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A Mazda, a Gift Bag of $120,000 and a Dismissed Juror

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On the eve of the closing day of a federal fraud trial in Minneapolis, a woman drove up in a Mazda to a juror’s home holding a Hallmark gift bag emblazoned with butterflies and flowers. Inside were wads of $100, $50 and $20 bills totaling roughly $120,000.

The juror in the case, in which defendants are charged with using a charity to steal millions of dollars, was not home Sunday night when the unusual package arrived. But a relative of the juror grabbed it, according to an F.B.I. agent’s account.

“This is for Juror 52,” Assistant U.S. Attorney Joe Thompson quoted the woman saying, according to a story in Sahan Journal, an online news organization. “Tell her there will be another bag for her if she votes to acquit.”

When the juror, a 23-year-old woman, got home and learned about the dropped-off cash, she called her local police department, which reported the attempted bribery to federal officials.

On Monday, the juror was dismissed and prosecutors asked the judge for permission to seize the cellphones of the seven individuals on trial as investigators endeavored to learn who orchestrated the apparent attempt to bribe a juror.

That revelation roiled the trial. The defendants are accused of stealing $41 million from government programs meant to feed hungry children, through a nonprofit called Feeding Our Future, during the Covid-19 pandemic. Prosecutors have accused them — and dozens of others — of stealing $250 million by claiming to have served nonexistent meals to nonexistent children.

So far prosecutors have charged 70 people in the case, 18 of whom have pleaded guilty. The government has recovered roughly $60 million by seizing bank accounts, real estate properties and vehicles.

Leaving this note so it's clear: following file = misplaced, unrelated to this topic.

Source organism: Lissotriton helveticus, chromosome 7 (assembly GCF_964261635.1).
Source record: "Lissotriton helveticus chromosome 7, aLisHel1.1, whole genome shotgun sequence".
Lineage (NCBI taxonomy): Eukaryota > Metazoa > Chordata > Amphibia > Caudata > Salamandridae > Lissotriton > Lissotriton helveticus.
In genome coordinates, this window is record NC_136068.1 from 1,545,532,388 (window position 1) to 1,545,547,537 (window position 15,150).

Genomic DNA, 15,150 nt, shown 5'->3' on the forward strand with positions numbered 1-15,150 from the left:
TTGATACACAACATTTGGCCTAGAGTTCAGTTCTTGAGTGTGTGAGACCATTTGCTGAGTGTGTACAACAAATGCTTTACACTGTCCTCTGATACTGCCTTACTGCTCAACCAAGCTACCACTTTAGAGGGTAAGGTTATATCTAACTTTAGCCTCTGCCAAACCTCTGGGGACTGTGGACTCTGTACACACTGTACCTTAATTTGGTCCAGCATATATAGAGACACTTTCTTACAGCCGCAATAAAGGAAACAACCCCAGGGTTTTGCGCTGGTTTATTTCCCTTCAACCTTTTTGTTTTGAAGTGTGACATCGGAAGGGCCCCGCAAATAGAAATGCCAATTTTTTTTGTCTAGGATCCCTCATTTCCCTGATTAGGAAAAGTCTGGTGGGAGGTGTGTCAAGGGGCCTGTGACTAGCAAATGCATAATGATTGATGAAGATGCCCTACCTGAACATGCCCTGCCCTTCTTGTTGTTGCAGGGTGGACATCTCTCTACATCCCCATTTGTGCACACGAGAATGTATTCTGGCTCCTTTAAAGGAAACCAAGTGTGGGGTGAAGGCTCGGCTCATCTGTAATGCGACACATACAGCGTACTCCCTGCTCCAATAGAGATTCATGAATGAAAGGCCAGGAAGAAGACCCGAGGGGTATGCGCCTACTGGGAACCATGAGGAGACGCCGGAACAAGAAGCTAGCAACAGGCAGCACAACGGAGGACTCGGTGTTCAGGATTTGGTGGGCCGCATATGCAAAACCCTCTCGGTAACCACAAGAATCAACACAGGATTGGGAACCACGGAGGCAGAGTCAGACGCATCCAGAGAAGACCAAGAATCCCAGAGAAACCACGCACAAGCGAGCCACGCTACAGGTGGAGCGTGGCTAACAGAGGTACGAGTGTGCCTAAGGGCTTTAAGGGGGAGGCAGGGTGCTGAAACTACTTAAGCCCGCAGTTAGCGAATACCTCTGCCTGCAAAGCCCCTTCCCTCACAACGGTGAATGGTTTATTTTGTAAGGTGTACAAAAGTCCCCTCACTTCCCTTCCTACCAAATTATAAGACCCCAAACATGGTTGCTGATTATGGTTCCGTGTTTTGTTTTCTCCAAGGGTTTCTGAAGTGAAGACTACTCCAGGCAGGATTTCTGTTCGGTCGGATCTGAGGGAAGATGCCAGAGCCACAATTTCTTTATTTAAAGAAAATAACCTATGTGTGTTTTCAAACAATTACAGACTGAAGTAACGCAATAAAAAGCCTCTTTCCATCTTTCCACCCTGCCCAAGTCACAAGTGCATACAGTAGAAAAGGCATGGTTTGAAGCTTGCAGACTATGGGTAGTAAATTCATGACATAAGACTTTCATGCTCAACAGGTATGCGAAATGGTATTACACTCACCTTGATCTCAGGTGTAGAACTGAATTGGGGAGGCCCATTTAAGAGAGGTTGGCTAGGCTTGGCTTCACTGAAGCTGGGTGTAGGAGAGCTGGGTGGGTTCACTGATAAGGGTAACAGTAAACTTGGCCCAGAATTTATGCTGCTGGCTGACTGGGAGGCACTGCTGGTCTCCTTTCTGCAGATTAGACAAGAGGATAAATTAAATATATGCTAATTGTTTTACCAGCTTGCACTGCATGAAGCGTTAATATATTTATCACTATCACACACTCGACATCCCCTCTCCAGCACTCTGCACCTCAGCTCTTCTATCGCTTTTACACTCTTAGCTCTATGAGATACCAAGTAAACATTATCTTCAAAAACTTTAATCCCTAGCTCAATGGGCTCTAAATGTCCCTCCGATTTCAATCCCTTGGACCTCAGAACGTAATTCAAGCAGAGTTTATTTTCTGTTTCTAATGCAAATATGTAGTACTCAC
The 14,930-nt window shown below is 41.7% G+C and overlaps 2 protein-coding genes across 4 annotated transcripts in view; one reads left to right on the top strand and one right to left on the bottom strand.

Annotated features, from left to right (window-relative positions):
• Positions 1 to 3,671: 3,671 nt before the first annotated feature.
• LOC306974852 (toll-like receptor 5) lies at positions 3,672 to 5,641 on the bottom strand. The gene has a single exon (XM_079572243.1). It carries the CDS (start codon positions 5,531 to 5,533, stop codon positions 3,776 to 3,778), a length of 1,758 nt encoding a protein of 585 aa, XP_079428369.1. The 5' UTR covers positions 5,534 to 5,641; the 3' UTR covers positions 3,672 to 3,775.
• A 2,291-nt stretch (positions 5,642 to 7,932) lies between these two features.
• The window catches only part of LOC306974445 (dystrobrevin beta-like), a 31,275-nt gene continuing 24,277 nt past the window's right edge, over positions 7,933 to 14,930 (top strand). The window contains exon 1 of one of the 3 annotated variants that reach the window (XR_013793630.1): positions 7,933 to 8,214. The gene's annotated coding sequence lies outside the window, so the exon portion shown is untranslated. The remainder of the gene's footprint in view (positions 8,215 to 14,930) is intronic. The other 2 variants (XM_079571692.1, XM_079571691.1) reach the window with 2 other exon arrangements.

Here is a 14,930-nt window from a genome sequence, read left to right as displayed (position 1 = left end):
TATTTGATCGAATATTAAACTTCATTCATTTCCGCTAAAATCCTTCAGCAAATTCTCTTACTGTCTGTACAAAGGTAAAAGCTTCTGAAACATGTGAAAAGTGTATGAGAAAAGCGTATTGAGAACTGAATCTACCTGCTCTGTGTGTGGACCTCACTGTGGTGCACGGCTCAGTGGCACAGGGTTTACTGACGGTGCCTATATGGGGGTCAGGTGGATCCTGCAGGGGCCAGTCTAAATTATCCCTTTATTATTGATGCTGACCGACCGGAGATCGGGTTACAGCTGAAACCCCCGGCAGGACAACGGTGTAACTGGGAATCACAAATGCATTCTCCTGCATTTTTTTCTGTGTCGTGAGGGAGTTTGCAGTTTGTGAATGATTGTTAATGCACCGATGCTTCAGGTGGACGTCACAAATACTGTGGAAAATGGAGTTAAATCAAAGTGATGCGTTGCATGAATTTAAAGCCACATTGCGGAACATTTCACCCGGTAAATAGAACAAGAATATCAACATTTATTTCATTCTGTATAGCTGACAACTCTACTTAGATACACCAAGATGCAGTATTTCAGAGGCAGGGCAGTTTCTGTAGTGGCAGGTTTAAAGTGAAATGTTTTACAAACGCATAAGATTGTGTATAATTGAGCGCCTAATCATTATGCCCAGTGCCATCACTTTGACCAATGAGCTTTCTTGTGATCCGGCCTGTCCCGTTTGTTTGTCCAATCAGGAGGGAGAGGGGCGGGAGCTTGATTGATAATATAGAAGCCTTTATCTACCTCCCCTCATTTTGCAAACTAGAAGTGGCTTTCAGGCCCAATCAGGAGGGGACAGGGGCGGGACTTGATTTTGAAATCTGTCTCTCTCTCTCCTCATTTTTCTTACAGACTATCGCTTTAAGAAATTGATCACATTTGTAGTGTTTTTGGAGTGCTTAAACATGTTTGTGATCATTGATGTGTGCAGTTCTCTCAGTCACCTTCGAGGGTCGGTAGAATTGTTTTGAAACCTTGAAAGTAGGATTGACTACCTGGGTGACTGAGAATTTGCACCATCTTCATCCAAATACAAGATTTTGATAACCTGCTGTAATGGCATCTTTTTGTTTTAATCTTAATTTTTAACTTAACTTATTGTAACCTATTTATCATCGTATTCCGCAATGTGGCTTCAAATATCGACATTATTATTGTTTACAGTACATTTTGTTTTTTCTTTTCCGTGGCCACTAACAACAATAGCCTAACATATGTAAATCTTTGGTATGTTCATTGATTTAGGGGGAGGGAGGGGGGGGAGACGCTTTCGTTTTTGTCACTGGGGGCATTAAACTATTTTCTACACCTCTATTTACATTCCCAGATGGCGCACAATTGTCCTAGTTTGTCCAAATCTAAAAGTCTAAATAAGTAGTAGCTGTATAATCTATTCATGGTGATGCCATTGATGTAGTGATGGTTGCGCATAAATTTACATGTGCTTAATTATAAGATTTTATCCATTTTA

In recent days, defense lawyers for the defendants have argued that their clients provided meals to many needy people during the pandemic. They also have sought to discredit a government witness who was a participant in the scheme and who has cooperated with investigators in hopes of getting a more lenient sentence.

In an application for a search warrant submitted to the court on Monday, Travis Wilmer, an F.B.I. agent, noted that the identities of the jurors were known to the defendants.

“Here, it is highly likely that someone with access to the juror’s personal information was conspiring with, at minimum, the woman who delivered the $120,000 bribe,” Mr. Wilmer wrote. “Indeed, in this case in particular, these defendants and other conspirators used electronic communication, including text messages and emails, to communicate about their illicit activities.”

The current case is the first related to that scandal to come to trial. After six weeks, the trial is nearing its end. Defense lawyers made their closing arguments on Monday, and the jury is now deliberating on the case. In court on Monday, defense lawyers said they were troubled by the allegations, according to accounts from the courtroom.

In response to the revelation, U.S. District Judge Nancy Brasel quizzed the remaining jurors and alternates about whether they had been contacted in a similar way, according to an account from The Star Tribune. All said no, the newspaper reported.

The police in Spring Lake Park, Minn. — where the bribe attempt took place — referred questions to the U.S. attorney’s office.

Judge Brasel ordered on Monday that the defendants turn over their phones to F.B.I. agents who would be trying to find evidence of the origin of the bribe attempt. And after closing arguments wrapped up and the jury was given instructions on its deliberations, at prosecutors’ request, the judge ordered that the defendants be detained.

Judge Brasel also ordered that members of the jury remain isolated from other people during the remainder of the trial, a rare step taken in high-profile cases in which jury tampering is a concern.

Sahan Journal reported that the juror who was the intended recipient of the bribe was not in court on Monday. She appeared to be the sole person of color on the jury, the outlet reported. The seven defendants are Somali immigrants: Abdiaziz Shafii Farah, Mohamed Jama Ismail, Abdimajid Mohamed Nur, Said Shafii Farah, Abdiwahab Maalim Aftin, Mukhtar Mohamed Shariff and Hayat Mohamed Nur.

F.B.I. agents interviewed the juror on Monday morning and took custody of the bag of cash from the Spring Lake Park Police Department. The authorities did not disclose whether they had learned the identity of the woman who delivered the cash.

Bribing a juror is a felony.

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